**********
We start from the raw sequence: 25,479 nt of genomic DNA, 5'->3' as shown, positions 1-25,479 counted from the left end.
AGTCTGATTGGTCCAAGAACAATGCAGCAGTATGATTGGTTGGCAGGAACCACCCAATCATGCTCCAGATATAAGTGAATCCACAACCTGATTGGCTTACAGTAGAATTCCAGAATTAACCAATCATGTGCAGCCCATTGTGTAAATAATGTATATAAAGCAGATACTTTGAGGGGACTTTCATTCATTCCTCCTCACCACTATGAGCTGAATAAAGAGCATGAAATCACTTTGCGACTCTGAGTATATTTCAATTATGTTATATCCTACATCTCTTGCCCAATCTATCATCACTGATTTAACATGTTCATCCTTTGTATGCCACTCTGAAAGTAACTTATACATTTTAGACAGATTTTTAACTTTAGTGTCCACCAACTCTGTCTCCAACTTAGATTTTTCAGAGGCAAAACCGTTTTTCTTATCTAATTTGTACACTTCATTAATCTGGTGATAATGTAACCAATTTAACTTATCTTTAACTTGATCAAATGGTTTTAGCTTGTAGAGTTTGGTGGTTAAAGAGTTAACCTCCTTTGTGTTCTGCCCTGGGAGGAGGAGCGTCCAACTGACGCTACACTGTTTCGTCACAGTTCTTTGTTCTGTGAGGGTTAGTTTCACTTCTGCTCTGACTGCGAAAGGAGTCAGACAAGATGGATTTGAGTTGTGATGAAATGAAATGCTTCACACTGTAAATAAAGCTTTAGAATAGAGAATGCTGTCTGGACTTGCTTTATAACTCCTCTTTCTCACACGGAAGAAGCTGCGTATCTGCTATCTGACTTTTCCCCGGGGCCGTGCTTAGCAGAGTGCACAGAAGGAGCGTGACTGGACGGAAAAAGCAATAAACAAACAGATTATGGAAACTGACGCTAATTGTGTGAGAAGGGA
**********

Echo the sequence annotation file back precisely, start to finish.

We start from the raw sequence: 25,479 nt of genomic DNA, 5'->3' as shown, positions 1-25,479 counted from the left end.
AGTCTGATTGGTCCAAGAACAATGCAGCAGTATGATTGGTTGGCAGGAACCACCCAATCATGCTCCAGATATAAGTGAATCCACAACCTGATTGGCTTACAGTAGAATTCCAGAATTAACCAATCATGTGCAGCCCATTGTGTAAATAATGTATATAAAGCAGATACTTTGAGGGGACTTTCATTCATTCCTCCTCACCACTATGAGCTGAATAAAGAGCATGAAATCACTTTGCGACTCTGAGTATATTTCAATTATGTTATATCCTACATCTCTTGCCCAATCTATCATCACTGATTTAACATGTTCATCCTTTGTATGCCACTCTGAAAGTAACTTATACATTTTAGACAGATTTTTAACTTTAGTGTCCACCAACTCTGTCTCCAACTTAGATTTTTCAGAGGCAAAACCGTTTTTCTTATCTAATTTGTACACTTCATTAATCTGGTGATAATGTAACCAATTTAACTTATCTTTAACTTGATCAAATGGTTTTAGCTTGTAGAGTTTGGTGGTTAAAGAGTTAACCTCCTTTGTGTTCTGCCCTGGGAGGAGGAGCGTCCAACTGACGCTACACTGTTTCGTCACAGTTCTTTGTTCTGTGAGGGTTAGTTTCACTTCTGCTCTGACTGCGAAAGGAGTCAGACAAGATGGATTTGAGTTGTGATGAAATGAAATGCTTCACACTGTAAATAAAGCTTTAGAATAGAGAATGCTGTCTGGACTTGCTTTATAACTCCTCTTTCTCACACGGAAGAAGCTGCGTATCTGCTATCTGACTTTTCCCCGGGGCCGTGCTTAGCAGAGTGCACAGAAGGAGCGTGACTGGACGGAAAAAGCAATAAACAAACAGATTATGGAAACTGACGCTAATTGTGTGAGAAGGGA